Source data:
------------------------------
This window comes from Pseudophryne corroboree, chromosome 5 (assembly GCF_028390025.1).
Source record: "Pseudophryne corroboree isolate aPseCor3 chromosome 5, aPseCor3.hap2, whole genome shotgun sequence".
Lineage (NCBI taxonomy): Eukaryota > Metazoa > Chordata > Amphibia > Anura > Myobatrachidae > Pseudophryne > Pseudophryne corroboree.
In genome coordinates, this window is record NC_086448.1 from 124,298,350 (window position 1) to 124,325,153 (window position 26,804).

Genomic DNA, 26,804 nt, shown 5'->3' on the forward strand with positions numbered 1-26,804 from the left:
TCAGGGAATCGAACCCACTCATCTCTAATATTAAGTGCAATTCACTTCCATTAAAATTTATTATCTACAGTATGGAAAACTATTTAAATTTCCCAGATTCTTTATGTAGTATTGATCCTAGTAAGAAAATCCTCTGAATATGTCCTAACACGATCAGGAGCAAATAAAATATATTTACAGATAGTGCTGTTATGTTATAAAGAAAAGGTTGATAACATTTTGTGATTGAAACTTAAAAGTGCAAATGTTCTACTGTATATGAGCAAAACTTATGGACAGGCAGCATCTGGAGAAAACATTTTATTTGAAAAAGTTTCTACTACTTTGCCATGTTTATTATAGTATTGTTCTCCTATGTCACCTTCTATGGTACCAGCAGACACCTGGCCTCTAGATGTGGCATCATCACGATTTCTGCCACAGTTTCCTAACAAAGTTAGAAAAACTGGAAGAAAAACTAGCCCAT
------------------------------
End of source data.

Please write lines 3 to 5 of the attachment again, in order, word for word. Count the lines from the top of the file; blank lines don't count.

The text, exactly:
Lineage (NCBI taxonomy): Eukaryota > Metazoa > Chordata > Amphibia > Anura > Myobatrachidae > Pseudophryne > Pseudophryne corroboree.
In genome coordinates, this window is record NC_086448.1 from 124,298,350 (window position 1) to 124,325,153 (window position 26,804).

Genomic DNA, 26,804 nt, shown 5'->3' on the forward strand with positions numbered 1-26,804 from the left: